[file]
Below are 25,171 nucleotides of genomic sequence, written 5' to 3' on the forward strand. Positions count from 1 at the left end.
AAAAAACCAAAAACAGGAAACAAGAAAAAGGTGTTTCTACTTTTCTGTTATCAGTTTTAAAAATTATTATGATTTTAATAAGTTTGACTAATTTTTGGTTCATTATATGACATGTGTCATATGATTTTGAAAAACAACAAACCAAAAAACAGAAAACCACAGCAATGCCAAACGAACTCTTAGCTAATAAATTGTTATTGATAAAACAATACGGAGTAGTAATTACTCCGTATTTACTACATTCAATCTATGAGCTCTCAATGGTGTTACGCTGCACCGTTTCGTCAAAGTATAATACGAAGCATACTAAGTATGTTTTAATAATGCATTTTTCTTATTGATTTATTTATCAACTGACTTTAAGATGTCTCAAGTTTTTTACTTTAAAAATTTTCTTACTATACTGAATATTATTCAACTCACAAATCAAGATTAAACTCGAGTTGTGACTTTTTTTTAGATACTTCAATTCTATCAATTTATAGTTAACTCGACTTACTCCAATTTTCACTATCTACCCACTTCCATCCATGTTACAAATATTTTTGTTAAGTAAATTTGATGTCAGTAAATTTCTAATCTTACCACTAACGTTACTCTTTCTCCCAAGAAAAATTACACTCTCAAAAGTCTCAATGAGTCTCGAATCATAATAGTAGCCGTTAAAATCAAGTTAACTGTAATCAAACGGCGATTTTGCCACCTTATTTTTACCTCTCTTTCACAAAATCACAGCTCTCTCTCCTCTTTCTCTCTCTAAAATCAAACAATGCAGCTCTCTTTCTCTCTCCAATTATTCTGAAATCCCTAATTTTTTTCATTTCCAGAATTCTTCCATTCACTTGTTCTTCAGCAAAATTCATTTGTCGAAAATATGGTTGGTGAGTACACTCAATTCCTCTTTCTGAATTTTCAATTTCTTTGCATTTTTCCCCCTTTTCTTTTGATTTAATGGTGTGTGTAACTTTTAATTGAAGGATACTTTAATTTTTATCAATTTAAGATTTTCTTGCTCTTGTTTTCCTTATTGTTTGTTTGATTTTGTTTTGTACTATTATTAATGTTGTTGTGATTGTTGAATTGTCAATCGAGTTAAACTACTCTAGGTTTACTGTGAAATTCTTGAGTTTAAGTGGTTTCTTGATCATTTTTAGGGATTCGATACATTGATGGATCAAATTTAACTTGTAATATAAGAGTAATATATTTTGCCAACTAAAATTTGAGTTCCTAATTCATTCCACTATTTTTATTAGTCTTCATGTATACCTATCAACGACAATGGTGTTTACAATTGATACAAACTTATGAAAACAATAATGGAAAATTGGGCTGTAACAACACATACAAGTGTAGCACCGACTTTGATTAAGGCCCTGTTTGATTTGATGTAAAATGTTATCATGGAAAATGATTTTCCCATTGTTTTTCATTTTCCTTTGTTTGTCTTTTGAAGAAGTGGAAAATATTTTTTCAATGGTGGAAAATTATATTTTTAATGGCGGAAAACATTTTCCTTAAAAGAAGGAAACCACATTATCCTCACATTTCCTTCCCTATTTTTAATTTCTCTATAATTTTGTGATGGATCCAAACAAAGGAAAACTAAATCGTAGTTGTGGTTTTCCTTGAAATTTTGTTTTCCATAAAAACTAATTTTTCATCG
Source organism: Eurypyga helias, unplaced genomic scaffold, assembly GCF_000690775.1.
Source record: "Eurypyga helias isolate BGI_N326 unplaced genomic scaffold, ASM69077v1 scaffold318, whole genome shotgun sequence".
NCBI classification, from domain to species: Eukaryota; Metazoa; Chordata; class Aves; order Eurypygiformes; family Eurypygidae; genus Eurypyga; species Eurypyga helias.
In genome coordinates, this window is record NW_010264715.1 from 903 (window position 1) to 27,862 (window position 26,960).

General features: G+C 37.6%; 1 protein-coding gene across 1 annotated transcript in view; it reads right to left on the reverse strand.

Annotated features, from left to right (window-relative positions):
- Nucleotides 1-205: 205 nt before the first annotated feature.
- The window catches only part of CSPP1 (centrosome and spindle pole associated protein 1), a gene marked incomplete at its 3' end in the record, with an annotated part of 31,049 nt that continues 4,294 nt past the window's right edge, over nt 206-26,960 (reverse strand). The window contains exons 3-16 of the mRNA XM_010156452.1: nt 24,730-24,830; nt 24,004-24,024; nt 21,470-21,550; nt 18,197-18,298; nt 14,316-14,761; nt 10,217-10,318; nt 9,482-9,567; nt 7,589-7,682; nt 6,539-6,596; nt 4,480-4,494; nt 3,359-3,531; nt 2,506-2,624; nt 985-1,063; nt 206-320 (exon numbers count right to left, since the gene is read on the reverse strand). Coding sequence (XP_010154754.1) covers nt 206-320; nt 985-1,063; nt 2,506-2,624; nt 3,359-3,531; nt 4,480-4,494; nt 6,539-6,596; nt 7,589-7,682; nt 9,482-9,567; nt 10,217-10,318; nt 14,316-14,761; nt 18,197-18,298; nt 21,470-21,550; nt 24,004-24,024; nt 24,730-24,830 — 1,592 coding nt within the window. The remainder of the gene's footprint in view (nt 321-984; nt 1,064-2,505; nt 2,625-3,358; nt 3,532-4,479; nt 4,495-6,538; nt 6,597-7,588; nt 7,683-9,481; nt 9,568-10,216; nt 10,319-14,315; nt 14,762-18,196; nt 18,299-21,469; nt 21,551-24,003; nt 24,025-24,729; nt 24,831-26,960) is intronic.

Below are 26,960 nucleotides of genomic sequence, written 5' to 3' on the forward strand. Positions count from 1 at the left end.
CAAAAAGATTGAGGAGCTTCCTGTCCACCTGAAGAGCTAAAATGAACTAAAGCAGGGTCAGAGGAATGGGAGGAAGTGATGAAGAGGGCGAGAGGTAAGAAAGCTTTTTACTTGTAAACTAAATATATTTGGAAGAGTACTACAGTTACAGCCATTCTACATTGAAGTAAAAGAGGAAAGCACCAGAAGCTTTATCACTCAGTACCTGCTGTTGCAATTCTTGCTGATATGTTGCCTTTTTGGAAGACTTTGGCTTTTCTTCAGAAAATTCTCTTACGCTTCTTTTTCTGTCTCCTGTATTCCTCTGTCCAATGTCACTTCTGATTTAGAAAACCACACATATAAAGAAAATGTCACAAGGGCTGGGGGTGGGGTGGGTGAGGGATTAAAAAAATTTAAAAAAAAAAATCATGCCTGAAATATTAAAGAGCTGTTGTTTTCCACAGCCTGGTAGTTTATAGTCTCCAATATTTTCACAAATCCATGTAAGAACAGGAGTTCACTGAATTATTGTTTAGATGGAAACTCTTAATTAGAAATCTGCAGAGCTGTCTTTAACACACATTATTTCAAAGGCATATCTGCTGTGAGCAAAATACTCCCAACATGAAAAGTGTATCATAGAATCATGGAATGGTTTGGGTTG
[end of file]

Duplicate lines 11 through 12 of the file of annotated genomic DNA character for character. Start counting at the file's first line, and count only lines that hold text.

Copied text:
Below are 26,960 nucleotides of genomic sequence, written 5' to 3' on the forward strand. Positions count from 1 at the left end.
CAAAAAGATTGAGGAGCTTCCTGTCCACCTGAAGAGCTAAAATGAACTAAAGCAGGGTCAGAGGAATGGGAGGAAGTGATGAAGAGGGCGAGAGGTAAGAAAGCTTTTTACTTGTAAACTAAATATATTTGGAAGAGTACTACAGTTACAGCCATTCTACATTGAAGTAAAAGAGGAAAGCACCAGAAGCTTTATCACTCAGTACCTGCTGTTGCAATTCTTGCTGATATGTTGCCTTTTTGGAAGACTTTGGCTTTTCTTCAGAAAATTCTCTTACGCTTCTTTTTCTGTCTCCTGTATTCCTCTGTCCAATGTCACTTCTGATTTAGAAAACCACACATATAAAGAAAATGTCACAAGGGCTGGGGGTGGGGTGGGTGAGGGATTAAAAAAATTTAAAAAAAAAAATCATGCCTGAAATATTAAAGAGCTGTTGTTTTCCACAGCCTGGTAGTTTATAGTCTCCAATATTTTCACAAATCCATGTAAGAACAGGAGTTCACTGAATTATTGTTTAGATGGAAACTCTTAATTAGAAATCTGCAGAGCTGTCTTTAACACACATTATTTCAAAGGCATATCTGCTGTGAGCAAAATACTCCCAACATGAAAAGTGTATCATAGAATCATGGAATGGTTTGGGTTG